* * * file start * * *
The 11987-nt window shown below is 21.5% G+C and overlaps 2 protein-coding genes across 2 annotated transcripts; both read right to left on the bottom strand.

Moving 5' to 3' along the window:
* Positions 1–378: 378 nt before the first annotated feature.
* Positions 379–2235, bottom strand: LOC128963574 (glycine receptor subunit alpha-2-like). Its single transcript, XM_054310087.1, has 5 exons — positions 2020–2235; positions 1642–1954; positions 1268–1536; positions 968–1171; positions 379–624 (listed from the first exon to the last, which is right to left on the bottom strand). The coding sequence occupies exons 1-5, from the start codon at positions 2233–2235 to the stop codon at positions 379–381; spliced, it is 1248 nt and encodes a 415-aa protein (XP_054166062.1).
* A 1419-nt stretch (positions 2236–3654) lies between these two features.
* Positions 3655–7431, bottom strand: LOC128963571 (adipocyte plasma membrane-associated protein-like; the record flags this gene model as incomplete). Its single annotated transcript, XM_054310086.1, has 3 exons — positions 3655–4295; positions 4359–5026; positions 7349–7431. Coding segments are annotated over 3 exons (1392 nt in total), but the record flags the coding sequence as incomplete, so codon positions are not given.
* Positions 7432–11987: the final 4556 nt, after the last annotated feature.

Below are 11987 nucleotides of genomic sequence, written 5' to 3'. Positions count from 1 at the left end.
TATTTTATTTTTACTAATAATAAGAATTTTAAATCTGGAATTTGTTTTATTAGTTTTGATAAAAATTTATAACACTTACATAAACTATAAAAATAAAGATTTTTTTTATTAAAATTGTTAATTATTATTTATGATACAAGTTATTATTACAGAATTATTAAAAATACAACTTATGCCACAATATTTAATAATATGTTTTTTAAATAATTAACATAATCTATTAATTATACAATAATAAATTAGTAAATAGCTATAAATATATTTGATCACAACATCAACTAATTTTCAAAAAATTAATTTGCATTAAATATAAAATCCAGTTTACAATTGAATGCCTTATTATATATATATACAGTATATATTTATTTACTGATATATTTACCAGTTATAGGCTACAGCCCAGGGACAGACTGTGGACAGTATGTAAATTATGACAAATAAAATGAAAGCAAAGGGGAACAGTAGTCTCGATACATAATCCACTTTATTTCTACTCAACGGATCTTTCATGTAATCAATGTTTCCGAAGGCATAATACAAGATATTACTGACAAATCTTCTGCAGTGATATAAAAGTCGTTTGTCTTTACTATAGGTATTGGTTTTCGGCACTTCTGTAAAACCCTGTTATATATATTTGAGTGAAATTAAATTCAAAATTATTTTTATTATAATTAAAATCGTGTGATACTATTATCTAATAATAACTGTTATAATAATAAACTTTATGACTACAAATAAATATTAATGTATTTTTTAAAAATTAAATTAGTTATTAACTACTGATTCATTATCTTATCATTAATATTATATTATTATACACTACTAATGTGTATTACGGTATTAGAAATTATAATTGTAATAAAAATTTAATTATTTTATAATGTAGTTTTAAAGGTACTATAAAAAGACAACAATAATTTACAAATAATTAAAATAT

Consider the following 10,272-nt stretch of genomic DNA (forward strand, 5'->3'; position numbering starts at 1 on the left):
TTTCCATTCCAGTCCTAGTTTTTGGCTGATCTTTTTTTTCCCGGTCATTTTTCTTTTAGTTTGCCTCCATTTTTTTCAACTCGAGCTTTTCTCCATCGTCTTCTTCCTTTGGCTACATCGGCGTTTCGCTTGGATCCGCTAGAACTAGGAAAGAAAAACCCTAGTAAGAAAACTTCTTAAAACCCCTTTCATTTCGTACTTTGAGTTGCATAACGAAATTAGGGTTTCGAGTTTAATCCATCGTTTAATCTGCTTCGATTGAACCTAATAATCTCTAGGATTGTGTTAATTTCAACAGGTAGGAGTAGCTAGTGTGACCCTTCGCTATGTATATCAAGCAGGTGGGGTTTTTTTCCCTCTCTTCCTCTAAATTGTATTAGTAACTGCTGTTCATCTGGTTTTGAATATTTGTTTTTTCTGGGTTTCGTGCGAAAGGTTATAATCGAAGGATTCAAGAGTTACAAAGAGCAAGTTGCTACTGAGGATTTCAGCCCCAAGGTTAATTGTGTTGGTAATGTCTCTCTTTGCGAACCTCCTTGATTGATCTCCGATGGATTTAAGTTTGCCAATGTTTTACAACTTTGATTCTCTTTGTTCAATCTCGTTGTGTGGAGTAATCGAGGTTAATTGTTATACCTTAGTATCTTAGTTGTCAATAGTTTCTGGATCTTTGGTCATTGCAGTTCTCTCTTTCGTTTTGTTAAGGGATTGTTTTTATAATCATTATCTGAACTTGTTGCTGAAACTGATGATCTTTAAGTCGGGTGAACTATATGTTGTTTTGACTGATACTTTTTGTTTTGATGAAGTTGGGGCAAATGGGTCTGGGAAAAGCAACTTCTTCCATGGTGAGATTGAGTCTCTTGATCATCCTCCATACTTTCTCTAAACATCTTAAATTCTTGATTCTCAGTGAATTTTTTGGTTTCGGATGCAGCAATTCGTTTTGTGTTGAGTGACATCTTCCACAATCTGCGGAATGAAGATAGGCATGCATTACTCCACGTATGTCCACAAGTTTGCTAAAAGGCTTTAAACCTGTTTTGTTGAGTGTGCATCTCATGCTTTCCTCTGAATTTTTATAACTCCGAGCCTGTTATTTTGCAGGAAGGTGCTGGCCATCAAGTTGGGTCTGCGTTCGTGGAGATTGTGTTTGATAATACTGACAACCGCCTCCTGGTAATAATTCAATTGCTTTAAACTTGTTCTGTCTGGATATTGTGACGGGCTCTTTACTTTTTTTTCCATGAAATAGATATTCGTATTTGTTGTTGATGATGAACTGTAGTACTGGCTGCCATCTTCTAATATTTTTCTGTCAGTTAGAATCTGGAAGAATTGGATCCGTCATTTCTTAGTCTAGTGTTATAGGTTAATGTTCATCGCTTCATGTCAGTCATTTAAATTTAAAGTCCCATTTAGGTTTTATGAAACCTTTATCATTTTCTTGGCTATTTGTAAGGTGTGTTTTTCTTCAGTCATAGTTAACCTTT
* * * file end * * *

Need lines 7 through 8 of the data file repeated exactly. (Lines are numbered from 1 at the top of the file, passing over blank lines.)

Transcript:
* Positions 7432–11987: the final 4556 nt, after the last annotated feature.

Below are 11987 nucleotides of genomic sequence, written 5' to 3'. Positions count from 1 at the left end.